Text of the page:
For Anyone Who Doesn’t Like Reaching Out for Help When Depressed
Difficulty in asking for and accepting help is a common problem for a lot of people. In wanting to seem self-reliant and capable, and in living in a society that triumphs the “pushing on through” mentality, asking for help can feel like a negative action — a sign of failure. In my experience, it is even harder for those of us who live with depression. On top of the societal pressure to be self-reliant, the low self-esteem and shame that comes alongside depression mean we often overcompensate and try to appear OK when we really are not.
For this reason, I have often found it helpful to remind myself of all the reasons why asking for and receiving help is a valuable skill and a positive action.
1. Asking for help is a strength.
Quite the opposite of being a weakness, asking for help shows a huge amount of inner strength. Being able to admit one’s vulnerability and be honest enough to say you need help takes a great deal of courage.
2. Asking for help is empowering.
Recognizing we need help shows a high level of self-awareness. Being able to recognize and ask for what we need puts the power back in our hands rather than in the hands of our depression.
3. Receiving help increases our self-esteem.
Our inner critic can convince us we are worthless. When we receive the kind help of others, it reminds us we are genuinely cared for and worthwhile.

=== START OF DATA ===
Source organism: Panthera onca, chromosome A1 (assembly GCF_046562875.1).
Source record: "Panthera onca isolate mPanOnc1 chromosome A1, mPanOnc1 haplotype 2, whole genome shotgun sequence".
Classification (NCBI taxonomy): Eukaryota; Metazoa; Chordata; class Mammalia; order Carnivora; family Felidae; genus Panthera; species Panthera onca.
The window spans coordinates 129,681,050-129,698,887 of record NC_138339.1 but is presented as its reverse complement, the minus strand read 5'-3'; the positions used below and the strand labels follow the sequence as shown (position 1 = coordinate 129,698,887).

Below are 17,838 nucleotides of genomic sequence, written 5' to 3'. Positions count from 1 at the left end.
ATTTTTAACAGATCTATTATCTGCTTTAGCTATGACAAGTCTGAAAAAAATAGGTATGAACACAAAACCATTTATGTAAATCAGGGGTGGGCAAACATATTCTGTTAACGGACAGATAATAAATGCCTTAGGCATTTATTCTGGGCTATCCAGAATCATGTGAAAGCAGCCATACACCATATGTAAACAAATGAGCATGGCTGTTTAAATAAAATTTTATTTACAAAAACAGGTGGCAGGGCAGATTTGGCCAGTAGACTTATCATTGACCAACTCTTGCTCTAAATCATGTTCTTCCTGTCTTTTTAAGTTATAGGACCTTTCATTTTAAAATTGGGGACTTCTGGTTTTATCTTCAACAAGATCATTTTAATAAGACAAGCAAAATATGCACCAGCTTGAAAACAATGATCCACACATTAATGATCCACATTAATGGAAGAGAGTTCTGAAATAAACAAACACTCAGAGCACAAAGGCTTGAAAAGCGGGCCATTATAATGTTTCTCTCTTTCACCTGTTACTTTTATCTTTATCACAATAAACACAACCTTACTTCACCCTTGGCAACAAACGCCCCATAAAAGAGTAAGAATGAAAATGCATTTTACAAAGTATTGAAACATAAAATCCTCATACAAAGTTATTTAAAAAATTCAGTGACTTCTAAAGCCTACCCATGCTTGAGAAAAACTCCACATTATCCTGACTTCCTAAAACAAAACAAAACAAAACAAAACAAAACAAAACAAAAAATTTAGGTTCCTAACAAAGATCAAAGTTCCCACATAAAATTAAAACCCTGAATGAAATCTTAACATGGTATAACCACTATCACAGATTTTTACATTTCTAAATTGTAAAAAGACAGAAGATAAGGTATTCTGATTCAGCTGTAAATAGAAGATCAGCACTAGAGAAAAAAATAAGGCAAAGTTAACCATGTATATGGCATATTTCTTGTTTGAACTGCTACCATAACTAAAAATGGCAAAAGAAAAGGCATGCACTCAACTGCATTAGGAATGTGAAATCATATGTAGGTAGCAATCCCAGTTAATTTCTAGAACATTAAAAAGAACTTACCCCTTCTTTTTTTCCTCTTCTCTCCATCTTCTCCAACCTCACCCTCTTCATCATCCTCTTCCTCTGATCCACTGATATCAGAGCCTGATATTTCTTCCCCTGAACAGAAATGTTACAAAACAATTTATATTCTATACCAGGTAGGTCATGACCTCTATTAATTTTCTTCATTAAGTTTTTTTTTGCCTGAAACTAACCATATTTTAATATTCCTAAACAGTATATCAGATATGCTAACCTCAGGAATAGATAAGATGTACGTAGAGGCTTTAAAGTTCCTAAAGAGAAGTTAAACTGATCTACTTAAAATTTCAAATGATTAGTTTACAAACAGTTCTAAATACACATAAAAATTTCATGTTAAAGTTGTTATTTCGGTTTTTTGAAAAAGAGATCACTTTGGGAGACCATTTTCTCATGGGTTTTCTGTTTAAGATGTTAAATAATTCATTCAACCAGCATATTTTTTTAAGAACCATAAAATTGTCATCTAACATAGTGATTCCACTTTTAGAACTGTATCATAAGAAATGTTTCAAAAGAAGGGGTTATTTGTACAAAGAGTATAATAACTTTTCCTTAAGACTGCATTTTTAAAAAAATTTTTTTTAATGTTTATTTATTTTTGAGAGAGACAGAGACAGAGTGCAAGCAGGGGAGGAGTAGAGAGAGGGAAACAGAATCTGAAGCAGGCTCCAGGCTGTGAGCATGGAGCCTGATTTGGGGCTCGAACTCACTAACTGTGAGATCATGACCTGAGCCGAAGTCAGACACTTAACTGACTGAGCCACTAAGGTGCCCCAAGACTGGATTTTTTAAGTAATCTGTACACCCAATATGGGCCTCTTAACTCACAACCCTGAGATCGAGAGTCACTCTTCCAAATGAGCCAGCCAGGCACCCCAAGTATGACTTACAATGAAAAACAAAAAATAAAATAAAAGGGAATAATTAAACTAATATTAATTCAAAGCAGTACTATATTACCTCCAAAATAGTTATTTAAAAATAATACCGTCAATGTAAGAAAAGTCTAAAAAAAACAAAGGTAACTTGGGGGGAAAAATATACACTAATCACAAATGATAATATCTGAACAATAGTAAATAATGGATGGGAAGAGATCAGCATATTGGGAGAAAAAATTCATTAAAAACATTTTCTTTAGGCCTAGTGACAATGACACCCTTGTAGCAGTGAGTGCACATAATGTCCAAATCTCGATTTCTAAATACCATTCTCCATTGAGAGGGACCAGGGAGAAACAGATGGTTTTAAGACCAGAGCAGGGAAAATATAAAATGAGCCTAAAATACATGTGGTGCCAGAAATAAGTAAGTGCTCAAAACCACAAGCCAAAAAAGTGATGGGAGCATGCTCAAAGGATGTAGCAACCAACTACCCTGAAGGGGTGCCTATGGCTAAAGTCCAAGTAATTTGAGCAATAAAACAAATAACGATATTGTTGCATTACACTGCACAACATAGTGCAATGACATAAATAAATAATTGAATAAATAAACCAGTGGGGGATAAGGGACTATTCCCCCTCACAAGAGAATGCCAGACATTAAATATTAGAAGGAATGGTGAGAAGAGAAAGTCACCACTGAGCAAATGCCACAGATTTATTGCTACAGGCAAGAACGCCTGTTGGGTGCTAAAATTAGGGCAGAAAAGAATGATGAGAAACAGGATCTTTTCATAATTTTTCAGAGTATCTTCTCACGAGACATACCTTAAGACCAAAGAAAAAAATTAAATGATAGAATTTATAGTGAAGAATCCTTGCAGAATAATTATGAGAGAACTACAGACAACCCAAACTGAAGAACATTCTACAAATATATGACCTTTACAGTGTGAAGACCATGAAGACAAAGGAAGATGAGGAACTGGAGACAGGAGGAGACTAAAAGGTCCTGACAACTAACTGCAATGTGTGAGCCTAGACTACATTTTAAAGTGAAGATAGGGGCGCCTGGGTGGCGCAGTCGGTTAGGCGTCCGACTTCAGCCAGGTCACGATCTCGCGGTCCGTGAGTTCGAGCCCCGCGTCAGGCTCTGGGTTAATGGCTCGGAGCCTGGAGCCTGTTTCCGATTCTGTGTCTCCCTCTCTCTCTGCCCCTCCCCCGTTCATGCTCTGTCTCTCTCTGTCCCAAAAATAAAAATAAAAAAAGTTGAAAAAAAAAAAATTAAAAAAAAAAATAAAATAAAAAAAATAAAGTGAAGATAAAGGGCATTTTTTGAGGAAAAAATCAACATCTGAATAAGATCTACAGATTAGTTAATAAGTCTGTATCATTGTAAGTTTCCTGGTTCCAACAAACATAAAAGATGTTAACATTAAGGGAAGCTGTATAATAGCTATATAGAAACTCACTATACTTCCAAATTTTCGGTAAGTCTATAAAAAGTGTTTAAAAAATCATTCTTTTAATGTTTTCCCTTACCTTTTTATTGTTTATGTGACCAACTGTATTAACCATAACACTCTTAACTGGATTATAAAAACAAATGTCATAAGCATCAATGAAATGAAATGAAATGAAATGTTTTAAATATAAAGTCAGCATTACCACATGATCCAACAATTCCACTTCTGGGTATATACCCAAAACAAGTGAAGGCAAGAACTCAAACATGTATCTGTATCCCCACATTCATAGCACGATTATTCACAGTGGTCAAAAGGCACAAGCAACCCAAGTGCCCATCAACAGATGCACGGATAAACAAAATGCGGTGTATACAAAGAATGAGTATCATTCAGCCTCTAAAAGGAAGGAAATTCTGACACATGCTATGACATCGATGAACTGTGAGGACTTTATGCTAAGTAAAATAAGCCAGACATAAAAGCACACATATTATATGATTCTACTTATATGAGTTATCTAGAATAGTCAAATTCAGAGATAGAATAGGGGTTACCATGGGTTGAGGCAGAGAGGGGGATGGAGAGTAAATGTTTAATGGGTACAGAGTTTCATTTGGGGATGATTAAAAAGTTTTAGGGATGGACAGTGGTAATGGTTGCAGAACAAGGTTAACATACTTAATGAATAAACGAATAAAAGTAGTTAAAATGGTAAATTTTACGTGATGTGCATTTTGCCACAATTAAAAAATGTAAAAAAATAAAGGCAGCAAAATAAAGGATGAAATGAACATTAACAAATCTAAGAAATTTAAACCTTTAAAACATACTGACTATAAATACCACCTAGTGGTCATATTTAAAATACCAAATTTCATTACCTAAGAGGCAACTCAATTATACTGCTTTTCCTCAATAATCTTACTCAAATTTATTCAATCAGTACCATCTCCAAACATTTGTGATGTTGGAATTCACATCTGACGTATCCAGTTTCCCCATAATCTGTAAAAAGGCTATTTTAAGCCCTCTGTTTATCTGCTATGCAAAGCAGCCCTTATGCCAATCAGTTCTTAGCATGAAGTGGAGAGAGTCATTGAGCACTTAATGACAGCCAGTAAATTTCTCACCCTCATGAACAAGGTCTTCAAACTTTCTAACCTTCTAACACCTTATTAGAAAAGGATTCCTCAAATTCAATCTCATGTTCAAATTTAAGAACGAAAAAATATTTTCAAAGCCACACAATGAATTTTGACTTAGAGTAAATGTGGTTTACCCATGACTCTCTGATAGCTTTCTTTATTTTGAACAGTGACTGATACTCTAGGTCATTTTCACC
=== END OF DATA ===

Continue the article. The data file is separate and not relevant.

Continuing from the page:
4. Asking for help makes us realize we are not alone.
Depression can feel isolating. Often, when we share our struggles with others, they, in turn, share theirs with us. This helps us to realize we are not the only ones who feel this way.
5. Receiving help is an act of kindness.
Helping someone feels good, and frequently, in advising someone else, we see our own solutions more easily. Understanding this has been helpful in my own struggle to accept help from others and not feel like I am “putting them out.” Asking for and receiving help, far from being selfish or needy, is, in fact, a two-way transaction where both parties benefit.
I have found it helpful to keep a list of all these reasons, so that when I’m in a period of depression and anxiety, and finding it all too easy to convince myself I’m not worthy of help and shouldn’t ask for it, I can refer to this list and remind myself that quite the opposite is true.